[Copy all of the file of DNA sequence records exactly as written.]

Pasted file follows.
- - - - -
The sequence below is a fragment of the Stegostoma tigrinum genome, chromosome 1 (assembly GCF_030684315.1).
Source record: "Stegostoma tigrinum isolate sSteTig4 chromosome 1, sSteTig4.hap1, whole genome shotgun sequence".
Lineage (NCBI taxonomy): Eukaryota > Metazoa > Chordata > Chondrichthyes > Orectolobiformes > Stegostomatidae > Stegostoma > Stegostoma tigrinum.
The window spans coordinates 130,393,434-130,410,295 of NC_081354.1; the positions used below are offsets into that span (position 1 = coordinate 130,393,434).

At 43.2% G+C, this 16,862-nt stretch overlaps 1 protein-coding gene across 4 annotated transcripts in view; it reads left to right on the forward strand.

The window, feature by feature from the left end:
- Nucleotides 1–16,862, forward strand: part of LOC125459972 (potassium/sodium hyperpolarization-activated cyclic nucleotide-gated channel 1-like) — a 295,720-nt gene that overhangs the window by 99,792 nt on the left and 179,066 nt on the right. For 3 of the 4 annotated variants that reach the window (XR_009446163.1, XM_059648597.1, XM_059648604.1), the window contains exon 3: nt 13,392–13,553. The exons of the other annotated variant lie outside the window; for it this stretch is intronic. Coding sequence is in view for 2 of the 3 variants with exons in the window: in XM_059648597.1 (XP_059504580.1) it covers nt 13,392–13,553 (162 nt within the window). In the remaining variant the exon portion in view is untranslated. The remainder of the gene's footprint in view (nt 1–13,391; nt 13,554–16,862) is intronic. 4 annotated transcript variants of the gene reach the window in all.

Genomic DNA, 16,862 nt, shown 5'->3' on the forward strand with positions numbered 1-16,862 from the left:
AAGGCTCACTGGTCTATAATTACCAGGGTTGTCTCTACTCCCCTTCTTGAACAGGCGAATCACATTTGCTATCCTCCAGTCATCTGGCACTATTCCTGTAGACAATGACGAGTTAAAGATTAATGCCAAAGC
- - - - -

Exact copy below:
The sequence below is a fragment of the Stegostoma tigrinum genome, chromosome 1 (assembly GCF_030684315.1).
Source record: "Stegostoma tigrinum isolate sSteTig4 chromosome 1, sSteTig4.hap1, whole genome shotgun sequence".
Lineage (NCBI taxonomy): Eukaryota > Metazoa > Chordata > Chondrichthyes > Orectolobiformes > Stegostomatidae > Stegostoma > Stegostoma tigrinum.
The window spans coordinates 130,393,434-130,410,295 of NC_081354.1; the positions used below are offsets into that span (position 1 = coordinate 130,393,434).

At 43.2% G+C, this 16,862-nt stretch overlaps 1 protein-coding gene across 4 annotated transcripts in view; it reads left to right on the forward strand.

The window, feature by feature from the left end:
- Nucleotides 1–16,862, forward strand: part of LOC125459972 (potassium/sodium hyperpolarization-activated cyclic nucleotide-gated channel 1-like) — a 295,720-nt gene that overhangs the window by 99,792 nt on the left and 179,066 nt on the right. For 3 of the 4 annotated variants that reach the window (XR_009446163.1, XM_059648597.1, XM_059648604.1), the window contains exon 3: nt 13,392–13,553. The exons of the other annotated variant lie outside the window; for it this stretch is intronic. Coding sequence is in view for 2 of the 3 variants with exons in the window: in XM_059648597.1 (XP_059504580.1) it covers nt 13,392–13,553 (162 nt within the window). In the remaining variant the exon portion in view is untranslated. The remainder of the gene's footprint in view (nt 1–13,391; nt 13,554–16,862) is intronic. 4 annotated transcript variants of the gene reach the window in all.

Genomic DNA, 16,862 nt, shown 5'->3' on the forward strand with positions numbered 1-16,862 from the left:
AAGGCTCACTGGTCTATAATTACCAGGGTTGTCTCTACTCCCCTTCTTGAACAGGCGAATCACATTTGCTATCCTCCAGTCATCTGGCACTATTCCTGTAGACAATGACGAGTTAAAGATTAATGCCAAAGC